The radio station I’ve settled into listening to (when it’s not NPR and Eye on the Sky weather) up here started, Monday morning, working through their active play list from A to Z. It’s been a fascinating thing so far, dropping into the randomness during the few moments during the day (mostly to and from school, and to and from work) when I listen to the radio. The songs are sorted by title, not artist, and this afternoon the selection segued from Lyle Lovett to Barenaked Ladies to Bruce Cockburn.
In the spirit of randomness, here’s some more.
Wednesday is my usual day off, and as such it’s much more like the way things were back in Virginia when I was freelancing from home. Dropped the kids at their schools, came home, walked the dog, paid some bills, read some blogs, picked up the house a bit, had a conference with Nine’s teacher, picked up a handful of paint chips, stuck my head in the Salvation Army thrift shop next door to the paint place, bought groceries, unloaded the car, walked the dog, went and got the kids at school. What’s not the same is the sense that I’m still more or less invisible. Clerks don’t know me as a regular, I’m still introducing myself to the school receptionist, and it’s hit or miss whether there’s someone I know waiting outside the elementary school at pick up.
Here’s my mason jar full of store bought daffodils.
( Cornflower has some gorgeous double ones up today – go take a look). Normally on a day like today I’d have worked in a wander through the garden, coffee in hand, taking inventory (and probably pictures) of thing emerging (last I heard from my dad, the snowdrops were going strong and the crocuses were on the way). The snow is melting here (it just vanishes – into the soil, to get ready for mud season?) and I did wander through our dripping hemlocks yesterday, mentally editing the woods. No idea at all what might turn up when spring really gets here, but I have the impression from a number of neighbors that this has never been a gardener’s house.
Two holds came in from the library yesterday, Rachel Cusk’s Arlington Park (which I’ll talk about later) and this:
Would you pay $200 for this book? How about $800? June Hemmons Hiatt’s The Principles of Knitting is one of the top ten most requested out-of-print books in this country – spend a bit of time with a search engine and the title and/or her name, and you can get yourself a nice case of sticker shock, be led to bemoan the influence of international internet markets on your chances of ever stumbling on this book second hand at a reasonable price, regret that the author couldn’t be cashing in on the demand, and find out that the publisher seems set to reprint within the next year or two. In other words, A perfect review of Economics 101. The book itself? Principia pretty much covers it. (And once again: I love my public library.)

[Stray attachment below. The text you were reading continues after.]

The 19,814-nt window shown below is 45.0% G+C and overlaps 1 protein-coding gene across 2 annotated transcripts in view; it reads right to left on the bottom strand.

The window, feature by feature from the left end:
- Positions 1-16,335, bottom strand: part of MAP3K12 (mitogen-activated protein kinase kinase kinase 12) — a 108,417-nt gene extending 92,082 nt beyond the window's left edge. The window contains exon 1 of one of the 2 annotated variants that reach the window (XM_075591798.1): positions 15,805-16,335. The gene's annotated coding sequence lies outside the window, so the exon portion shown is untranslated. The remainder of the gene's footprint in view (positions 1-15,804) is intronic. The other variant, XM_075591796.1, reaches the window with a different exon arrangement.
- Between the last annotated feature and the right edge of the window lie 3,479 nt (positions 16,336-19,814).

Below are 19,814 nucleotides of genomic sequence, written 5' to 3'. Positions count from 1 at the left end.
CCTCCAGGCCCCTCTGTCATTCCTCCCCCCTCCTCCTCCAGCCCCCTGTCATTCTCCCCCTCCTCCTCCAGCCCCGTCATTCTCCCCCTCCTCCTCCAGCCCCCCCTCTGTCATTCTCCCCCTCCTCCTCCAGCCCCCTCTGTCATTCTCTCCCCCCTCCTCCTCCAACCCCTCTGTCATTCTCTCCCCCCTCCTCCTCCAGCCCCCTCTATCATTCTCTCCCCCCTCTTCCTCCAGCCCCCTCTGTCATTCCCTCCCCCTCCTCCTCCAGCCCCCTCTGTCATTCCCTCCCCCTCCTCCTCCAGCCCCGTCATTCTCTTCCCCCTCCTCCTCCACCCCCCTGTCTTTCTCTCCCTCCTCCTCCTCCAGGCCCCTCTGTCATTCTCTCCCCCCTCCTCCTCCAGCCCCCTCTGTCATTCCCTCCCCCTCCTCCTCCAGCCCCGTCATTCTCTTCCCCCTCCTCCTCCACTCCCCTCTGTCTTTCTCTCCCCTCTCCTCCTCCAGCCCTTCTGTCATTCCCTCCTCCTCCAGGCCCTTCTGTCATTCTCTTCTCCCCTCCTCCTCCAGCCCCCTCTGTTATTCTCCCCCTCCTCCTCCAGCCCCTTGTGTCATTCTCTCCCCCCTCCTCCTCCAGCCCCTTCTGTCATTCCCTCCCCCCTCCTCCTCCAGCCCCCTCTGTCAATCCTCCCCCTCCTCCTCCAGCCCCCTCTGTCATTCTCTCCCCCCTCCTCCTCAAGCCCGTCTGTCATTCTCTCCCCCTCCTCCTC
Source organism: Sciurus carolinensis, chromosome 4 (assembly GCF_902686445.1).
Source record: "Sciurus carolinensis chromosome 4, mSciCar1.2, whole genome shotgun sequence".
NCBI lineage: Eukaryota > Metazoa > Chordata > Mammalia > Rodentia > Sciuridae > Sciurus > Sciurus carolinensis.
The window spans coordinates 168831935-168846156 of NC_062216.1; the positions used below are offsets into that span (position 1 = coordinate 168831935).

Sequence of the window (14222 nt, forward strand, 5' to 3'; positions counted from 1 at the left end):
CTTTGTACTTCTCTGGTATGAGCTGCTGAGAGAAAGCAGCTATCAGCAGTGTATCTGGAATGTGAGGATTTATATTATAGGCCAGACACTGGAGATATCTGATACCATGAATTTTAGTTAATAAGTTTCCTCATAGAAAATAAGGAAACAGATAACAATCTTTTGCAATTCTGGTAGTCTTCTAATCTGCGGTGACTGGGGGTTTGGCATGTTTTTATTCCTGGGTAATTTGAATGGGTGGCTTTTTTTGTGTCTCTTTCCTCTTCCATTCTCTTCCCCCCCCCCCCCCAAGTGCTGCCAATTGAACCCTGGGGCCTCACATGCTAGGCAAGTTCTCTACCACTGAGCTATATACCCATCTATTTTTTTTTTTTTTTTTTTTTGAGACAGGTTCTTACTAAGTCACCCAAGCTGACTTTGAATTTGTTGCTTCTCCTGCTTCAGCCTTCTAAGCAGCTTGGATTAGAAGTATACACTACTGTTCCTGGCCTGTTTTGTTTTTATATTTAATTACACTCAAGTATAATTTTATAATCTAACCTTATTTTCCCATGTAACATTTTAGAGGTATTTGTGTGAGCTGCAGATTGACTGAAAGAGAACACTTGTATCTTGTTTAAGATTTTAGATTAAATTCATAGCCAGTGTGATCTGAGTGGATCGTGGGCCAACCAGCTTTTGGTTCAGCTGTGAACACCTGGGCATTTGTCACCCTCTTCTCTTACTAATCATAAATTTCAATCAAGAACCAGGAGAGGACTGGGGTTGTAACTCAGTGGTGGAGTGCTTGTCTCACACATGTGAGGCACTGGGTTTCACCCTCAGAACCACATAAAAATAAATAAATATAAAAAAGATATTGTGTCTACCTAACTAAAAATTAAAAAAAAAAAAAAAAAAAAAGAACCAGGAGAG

We’ve been listening, at bedtime, to Tim Curry read his way through Lemony Snickett’s Series of Unfortunate Events. Esme Squalor (who’s obsessed with what’s “In”) is very much a presence at the point where we are in the saga, and keeps making me think about how and why pronouncements like “Knitting is In” or “Knitting is Out” or “Blogging is Hot” or “Blogging is Fading” are made, and who makes them. (Econ 101 is relevant here again, of course.) This may be related to why I’m so happy that Stephanie Pearl-McPhee’s new book is out any minute, and why it’s great news that Eunny Jang is the new editor at Interweave Knits.
Still here? Let’s toss a contest into the mix. Identify the titles of the three songs I listed way back up at the top. I’ll pick a random winner from the folks who have left a comment by noon (eastern time) on Saturday, March 17th with the correct song titles in it. The prize? Something, um, random. (And while you're here, please feel free to join the conversation. Thanks!)